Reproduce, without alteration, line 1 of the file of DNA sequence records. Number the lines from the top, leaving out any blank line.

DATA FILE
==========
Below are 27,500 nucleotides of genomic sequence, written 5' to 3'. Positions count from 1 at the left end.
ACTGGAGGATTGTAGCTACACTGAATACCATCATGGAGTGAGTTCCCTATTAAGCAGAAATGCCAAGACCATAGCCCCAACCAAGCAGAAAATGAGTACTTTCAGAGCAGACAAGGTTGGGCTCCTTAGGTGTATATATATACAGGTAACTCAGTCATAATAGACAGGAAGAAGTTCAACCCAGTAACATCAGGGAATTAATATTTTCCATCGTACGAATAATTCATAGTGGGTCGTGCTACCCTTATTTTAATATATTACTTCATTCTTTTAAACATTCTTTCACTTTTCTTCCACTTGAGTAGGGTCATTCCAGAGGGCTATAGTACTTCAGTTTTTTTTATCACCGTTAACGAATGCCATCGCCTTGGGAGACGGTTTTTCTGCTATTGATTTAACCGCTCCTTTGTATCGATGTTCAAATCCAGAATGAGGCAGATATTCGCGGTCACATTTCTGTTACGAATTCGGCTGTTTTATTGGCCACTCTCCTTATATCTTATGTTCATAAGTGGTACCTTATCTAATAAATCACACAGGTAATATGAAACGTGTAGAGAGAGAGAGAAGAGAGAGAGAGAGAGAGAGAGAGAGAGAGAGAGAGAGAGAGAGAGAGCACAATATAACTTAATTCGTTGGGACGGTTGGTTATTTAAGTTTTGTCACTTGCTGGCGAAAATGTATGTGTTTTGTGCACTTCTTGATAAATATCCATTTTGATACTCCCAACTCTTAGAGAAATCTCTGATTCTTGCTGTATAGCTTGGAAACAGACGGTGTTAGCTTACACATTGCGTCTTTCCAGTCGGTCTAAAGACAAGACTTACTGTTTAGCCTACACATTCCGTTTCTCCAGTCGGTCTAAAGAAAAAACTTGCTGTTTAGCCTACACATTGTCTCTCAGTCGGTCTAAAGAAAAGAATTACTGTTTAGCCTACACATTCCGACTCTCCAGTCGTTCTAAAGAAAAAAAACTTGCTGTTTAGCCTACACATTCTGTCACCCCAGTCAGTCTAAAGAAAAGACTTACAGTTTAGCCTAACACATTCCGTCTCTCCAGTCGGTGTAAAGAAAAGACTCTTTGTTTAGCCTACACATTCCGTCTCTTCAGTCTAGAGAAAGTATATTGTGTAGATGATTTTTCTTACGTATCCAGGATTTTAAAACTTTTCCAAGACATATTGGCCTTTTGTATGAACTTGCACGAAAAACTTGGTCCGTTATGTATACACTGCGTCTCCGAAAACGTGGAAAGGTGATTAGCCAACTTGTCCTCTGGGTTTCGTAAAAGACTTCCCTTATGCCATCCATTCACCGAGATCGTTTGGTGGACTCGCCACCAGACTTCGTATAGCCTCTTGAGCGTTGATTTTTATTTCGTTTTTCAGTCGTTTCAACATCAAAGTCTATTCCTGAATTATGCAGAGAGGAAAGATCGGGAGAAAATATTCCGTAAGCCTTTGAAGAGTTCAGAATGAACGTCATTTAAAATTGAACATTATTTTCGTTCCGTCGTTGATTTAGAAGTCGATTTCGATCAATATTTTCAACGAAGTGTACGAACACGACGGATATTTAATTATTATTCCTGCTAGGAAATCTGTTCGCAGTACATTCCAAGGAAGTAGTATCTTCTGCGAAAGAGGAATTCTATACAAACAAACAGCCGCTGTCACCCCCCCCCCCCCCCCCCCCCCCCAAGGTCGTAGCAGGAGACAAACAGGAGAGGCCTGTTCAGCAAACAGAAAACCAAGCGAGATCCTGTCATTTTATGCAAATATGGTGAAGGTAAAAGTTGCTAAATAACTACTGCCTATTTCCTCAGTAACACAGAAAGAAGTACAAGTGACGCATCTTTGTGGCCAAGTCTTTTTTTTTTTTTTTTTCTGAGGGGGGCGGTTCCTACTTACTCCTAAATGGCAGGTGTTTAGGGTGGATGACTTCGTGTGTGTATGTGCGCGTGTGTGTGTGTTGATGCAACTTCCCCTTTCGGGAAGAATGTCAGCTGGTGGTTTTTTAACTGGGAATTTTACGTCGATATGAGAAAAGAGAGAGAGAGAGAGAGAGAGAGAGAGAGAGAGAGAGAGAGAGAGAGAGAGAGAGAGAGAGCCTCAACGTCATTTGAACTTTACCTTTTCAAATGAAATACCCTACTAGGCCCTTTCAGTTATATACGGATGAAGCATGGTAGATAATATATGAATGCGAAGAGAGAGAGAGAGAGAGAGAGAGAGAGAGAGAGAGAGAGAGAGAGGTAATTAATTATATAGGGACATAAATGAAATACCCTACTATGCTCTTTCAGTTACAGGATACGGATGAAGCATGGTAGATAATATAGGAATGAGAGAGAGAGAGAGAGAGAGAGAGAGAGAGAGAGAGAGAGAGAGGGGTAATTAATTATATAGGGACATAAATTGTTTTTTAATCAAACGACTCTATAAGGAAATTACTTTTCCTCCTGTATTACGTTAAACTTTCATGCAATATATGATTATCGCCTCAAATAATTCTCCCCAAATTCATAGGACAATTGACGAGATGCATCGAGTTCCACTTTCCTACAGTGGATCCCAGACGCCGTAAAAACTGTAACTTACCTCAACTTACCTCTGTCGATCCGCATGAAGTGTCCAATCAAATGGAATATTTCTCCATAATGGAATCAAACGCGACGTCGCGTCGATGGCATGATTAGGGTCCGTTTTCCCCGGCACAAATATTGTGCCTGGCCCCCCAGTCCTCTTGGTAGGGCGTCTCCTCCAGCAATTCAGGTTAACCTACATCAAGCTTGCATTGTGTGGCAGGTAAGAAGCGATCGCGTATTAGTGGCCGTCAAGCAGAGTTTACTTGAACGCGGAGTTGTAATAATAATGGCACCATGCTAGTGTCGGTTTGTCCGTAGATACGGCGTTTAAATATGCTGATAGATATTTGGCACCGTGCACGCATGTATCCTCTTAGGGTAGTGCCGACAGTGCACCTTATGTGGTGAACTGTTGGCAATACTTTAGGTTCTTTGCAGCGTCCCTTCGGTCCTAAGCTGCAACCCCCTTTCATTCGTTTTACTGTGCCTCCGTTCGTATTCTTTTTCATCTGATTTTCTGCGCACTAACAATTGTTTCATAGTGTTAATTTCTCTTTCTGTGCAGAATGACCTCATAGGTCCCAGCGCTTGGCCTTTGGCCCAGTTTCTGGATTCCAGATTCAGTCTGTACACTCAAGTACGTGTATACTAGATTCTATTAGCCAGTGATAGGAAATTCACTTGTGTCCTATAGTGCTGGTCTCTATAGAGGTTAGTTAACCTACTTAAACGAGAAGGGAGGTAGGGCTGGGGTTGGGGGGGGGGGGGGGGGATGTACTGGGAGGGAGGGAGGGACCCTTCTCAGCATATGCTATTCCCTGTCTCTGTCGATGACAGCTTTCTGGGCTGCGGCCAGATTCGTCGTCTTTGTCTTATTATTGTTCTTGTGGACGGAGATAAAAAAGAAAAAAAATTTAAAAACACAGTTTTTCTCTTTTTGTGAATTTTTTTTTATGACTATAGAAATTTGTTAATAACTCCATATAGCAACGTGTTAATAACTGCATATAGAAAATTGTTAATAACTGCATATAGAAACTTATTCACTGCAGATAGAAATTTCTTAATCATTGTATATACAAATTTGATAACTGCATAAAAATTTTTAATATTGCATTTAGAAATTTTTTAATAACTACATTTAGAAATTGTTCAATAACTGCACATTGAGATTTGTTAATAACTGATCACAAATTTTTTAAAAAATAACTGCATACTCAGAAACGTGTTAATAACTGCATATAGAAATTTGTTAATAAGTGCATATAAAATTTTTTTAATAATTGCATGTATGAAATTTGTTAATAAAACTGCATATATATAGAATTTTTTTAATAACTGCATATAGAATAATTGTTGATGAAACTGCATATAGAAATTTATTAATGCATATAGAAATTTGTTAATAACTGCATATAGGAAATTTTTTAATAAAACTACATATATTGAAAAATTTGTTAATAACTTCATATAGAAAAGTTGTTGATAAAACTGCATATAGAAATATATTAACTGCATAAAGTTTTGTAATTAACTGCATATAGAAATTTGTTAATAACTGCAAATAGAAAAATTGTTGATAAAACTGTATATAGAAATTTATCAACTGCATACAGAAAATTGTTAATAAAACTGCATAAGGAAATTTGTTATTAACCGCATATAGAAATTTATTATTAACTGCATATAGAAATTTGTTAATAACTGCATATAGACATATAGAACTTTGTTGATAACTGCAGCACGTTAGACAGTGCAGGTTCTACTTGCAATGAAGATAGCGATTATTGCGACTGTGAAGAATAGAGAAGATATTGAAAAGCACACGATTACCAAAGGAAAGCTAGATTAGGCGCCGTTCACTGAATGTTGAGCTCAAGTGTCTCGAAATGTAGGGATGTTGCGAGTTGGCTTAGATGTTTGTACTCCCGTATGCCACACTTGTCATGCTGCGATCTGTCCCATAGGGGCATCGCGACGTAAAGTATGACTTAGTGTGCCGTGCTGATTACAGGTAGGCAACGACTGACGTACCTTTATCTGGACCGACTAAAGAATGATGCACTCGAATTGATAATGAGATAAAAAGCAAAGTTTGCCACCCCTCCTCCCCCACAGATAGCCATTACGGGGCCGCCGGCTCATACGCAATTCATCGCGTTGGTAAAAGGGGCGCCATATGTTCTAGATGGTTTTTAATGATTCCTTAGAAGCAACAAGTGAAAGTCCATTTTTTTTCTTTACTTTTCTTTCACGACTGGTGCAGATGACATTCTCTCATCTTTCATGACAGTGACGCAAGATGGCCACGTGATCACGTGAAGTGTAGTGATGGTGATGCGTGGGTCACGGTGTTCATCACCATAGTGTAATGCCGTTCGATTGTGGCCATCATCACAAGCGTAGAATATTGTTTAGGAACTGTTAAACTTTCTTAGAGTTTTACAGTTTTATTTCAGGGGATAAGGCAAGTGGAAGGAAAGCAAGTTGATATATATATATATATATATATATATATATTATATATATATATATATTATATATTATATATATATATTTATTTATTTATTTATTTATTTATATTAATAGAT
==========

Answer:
Below are 27,500 nucleotides of genomic sequence, written 5' to 3'. Positions count from 1 at the left end.